As SEC loses serious star power, coaches ask NFL for help

Mike Evans left school early and ended up as a Top 10 pick. (USATSI)
Mike Evans left Texas A&M early and ended up as a Top 10 pick. (USATSI)

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HOOVER, Ala. -- The vibe persisted all week at SEC Media Days.

This was a week of star coaches, not star players.

Nothing against Todd Gurley or Amari Cooper, but the combined 61 SEC underclassmen that declared for the NFL draft in 2013-14 place the league in prove-it mode all over again.

Yes, SEC coaches are chest-beating that no league rebuilds quite like theirs. The recruiting is too good, they say. But those same coaches have been publicly clamoring for help from the NFL in the draft evaluation process. They are losing good players, which could affect the bottom line in the fall.

Looks like coaches are getting their wish, with an NFL assist that, in theory, could curb depletion.

Flee Flicker: Leaving Early
Southeastern Conference coaches are hopeful a revised NFL draft evaluation process will curb the mass departure of underclassmen whose stock takes a hit after leaving early. The numbers suggest the SEC is dealing with a drain of precious roster experience.
Year Underclassmen
From SEC Pct
2011 56 16 28.6
2012 65 13 20.0
2013 74 32 43.2
2014 98 29 29.5 on Thursday confirmed the hints Alabama's Nick Saban dropped to SEC media on the league's new evaluation process with a three-tiered grading system -- first round, second round or neither. Any player in the last tier will be told they "should remain a student-athlete maturing as a potential (NFL) prospect while continuing their education," per

Each school is allowed five player evaluations, though that school can apply for additional paperwork. The old system used five tiers, per first, second, third, not in first three rounds or not draftable.

SEC commissioner Mike Slive occasionally has dialogue with NFL commissioner Roger Goodell, so perhaps this came up in recent conversation.

Ole Miss coach Hugh Freeze hopes the new plan includes precise evaluations, which the five-team limit might facilitate because there's less paperwork involved.

"It's getting the NFL more involved with telling our kids the truth instead of a form letter that says you could be drafted in top four rounds," Freeze said. "To a kid that means first round. For us to have to tell them that that's not the truth sometimes creates some friction from maybe someone else who's in his ear. I'm a fan of it if it is a smart decision for that kid's family."

Nearly 40 percent of underclassmen went undrafted from this year's 98-person class. The last two years, the SEC saw its departures more than double from 2011-12, when it lost a combined 29 players.

But the new evaluation setup helps the NFL and college, said former Cleveland Browns GM Phil Savage, now the Senior Bowl executive director.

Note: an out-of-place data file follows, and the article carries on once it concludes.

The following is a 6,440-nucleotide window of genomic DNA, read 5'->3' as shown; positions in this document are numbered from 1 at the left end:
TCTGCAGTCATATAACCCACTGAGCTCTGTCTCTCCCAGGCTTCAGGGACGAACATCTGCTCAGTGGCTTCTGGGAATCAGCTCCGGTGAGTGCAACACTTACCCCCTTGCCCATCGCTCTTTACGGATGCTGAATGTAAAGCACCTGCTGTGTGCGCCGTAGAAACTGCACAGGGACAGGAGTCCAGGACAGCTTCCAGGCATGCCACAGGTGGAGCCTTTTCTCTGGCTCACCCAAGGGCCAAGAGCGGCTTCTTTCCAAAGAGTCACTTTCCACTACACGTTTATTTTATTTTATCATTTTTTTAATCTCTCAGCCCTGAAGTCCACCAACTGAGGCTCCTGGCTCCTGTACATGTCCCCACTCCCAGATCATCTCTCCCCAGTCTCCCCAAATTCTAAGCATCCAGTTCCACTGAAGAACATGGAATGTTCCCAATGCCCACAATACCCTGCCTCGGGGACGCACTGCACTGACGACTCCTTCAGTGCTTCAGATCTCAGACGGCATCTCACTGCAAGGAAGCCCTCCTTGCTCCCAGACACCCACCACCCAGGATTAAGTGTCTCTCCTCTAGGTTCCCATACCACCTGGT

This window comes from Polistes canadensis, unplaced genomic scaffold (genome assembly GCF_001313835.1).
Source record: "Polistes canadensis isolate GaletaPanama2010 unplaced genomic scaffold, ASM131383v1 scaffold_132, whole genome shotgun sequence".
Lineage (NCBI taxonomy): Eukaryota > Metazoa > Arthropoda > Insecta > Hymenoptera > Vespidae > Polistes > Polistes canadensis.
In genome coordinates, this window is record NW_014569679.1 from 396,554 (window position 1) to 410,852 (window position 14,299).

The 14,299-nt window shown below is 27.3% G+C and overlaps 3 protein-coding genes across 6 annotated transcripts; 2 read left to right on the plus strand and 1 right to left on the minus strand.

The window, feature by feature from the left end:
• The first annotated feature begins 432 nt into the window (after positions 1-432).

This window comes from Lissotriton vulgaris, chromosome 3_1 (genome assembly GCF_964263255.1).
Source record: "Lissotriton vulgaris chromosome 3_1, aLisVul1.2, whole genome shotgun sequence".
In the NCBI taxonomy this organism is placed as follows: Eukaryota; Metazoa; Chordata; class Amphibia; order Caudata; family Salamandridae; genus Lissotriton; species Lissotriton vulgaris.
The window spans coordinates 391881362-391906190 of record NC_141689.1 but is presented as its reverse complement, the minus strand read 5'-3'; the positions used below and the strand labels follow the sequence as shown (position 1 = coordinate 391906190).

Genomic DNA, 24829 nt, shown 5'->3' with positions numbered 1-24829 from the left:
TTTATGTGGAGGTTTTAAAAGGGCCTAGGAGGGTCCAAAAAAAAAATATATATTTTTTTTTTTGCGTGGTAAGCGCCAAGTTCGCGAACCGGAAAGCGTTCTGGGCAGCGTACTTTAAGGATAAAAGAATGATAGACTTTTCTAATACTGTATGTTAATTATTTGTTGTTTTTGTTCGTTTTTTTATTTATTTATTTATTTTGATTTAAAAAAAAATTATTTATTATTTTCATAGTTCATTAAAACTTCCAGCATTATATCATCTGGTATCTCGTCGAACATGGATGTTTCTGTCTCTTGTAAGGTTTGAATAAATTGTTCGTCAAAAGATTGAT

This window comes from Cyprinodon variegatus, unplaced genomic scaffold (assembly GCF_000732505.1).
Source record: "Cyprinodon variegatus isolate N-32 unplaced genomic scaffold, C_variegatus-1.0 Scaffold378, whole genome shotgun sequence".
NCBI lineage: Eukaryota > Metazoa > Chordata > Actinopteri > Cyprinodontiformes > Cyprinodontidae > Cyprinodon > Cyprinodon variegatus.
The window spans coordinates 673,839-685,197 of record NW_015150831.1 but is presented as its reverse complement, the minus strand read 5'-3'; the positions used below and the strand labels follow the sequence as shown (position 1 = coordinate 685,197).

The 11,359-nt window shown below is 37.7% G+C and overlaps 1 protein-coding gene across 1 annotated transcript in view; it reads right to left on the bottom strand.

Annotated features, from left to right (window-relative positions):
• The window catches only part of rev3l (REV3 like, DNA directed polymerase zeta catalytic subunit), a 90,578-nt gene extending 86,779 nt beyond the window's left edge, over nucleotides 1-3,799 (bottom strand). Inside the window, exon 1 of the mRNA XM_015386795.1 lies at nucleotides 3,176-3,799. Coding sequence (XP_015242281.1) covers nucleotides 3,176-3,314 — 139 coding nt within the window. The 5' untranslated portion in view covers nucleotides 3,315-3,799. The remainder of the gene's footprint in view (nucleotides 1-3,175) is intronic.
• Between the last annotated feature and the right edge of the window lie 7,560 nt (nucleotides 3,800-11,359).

The NFL is trying to help because a player that improves with an extra year of school is a "safer investment," Savage said. More than in past, players enter the pros with a thin resume and often lacking refined technique, Savage said.

It's easy to see why the SEC would like the change.

"Some of the guys that left, they would have been stars this week," said Savage while scanning the Media Day festivities at the Wynfrey Hotel. "You can't replace the experience. Now backups don't have a full year to catch up anymore."

Savage adds some players will leave school regardless of grade. It's the trendy thing to do.

Freeze would like to see that trend curbed if it helps players, but he isn't buying the notion that the league's talent will dramatically drop off because of the recent numbers.

He's seen too many unknown players slash into SEC folklore like ninjas.

"No one this time last year was talking about Nick Marshall. Nobody," Freeze said. "Two years ago, nobody was talking Johnny Manziel before his first season. There are going to be others who come through. We're recruiting good kids. Does it take a drop off at certain positions? Probably. It will be back in two years."

Ole Miss quarterback Bo Wallace was so fired up at the assumption SEC quarterbacks have lost luster that he discussed the matter with Mississippi State's Dak Prescott, Georgia's Hutson Mason and Tennessee's Justin Worley at this summer's Manning Passing Academy.

The message: There are still players at the position, so let's prove it.

No more Johnny Manziel or Aaron Murray, but Wallace feels help is on the way.

Mississippi State's Dan Mullen hopes so. SEC teams are looking for experience any way they can get it. That hasn't been as easy lately.

"There's no league in the country that reloads like the SEC, but as guys leave early, you have to get to fill back in," Mullen said. "Having experience is a big commodity."

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